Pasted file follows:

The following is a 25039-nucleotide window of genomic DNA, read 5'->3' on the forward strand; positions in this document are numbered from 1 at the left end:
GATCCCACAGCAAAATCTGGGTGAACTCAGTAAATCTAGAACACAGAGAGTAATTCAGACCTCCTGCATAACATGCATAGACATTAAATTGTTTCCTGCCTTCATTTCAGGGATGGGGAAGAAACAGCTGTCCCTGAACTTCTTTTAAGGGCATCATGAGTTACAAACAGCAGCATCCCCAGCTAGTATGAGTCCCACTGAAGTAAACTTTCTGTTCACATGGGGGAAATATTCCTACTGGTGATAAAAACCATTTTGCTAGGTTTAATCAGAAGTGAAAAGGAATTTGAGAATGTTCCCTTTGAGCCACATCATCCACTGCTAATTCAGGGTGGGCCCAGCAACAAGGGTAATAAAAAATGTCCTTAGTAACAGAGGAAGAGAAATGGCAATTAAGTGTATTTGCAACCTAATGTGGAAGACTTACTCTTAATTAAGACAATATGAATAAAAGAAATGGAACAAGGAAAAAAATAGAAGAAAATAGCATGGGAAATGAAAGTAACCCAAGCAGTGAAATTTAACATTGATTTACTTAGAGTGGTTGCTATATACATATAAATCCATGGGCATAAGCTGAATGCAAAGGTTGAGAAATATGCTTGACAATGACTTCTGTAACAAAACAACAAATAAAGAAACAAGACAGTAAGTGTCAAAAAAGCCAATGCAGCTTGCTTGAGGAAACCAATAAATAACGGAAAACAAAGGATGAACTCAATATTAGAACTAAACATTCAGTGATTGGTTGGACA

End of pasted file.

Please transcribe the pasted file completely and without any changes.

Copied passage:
The following is a 25039-nucleotide window of genomic DNA, read 5'->3' on the forward strand; positions in this document are numbered from 1 at the left end:
GATCCCACAGCAAAATCTGGGTGAACTCAGTAAATCTAGAACACAGAGAGTAATTCAGACCTCCTGCATAACATGCATAGACATTAAATTGTTTCCTGCCTTCATTTCAGGGATGGGGAAGAAACAGCTGTCCCTGAACTTCTTTTAAGGGCATCATGAGTTACAAACAGCAGCATCCCCAGCTAGTATGAGTCCCACTGAAGTAAACTTTCTGTTCACATGGGGGAAATATTCCTACTGGTGATAAAAACCATTTTGCTAGGTTTAATCAGAAGTGAAAAGGAATTTGAGAATGTTCCCTTTGAGCCACATCATCCACTGCTAATTCAGGGTGGGCCCAGCAACAAGGGTAATAAAAAATGTCCTTAGTAACAGAGGAAGAGAAATGGCAATTAAGTGTATTTGCAACCTAATGTGGAAGACTTACTCTTAATTAAGACAATATGAATAAAAGAAATGGAACAAGGAAAAAAATAGAAGAAAATAGCATGGGAAATGAAAGTAACCCAAGCAGTGAAATTTAACATTGATTTACTTAGAGTGGTTGCTATATACATATAAATCCATGGGCATAAGCTGAATGCAAAGGTTGAGAAATATGCTTGACAATGACTTCTGTAACAAAACAACAAATAAAGAAACAAGACAGTAAGTGTCAAAAAAGCCAATGCAGCTTGCTTGAGGAAACCAATAAATAACGGAAAACAAAGGATGAACTCAATATTAGAACTAAACATTCAGTGATTGGTTGGACA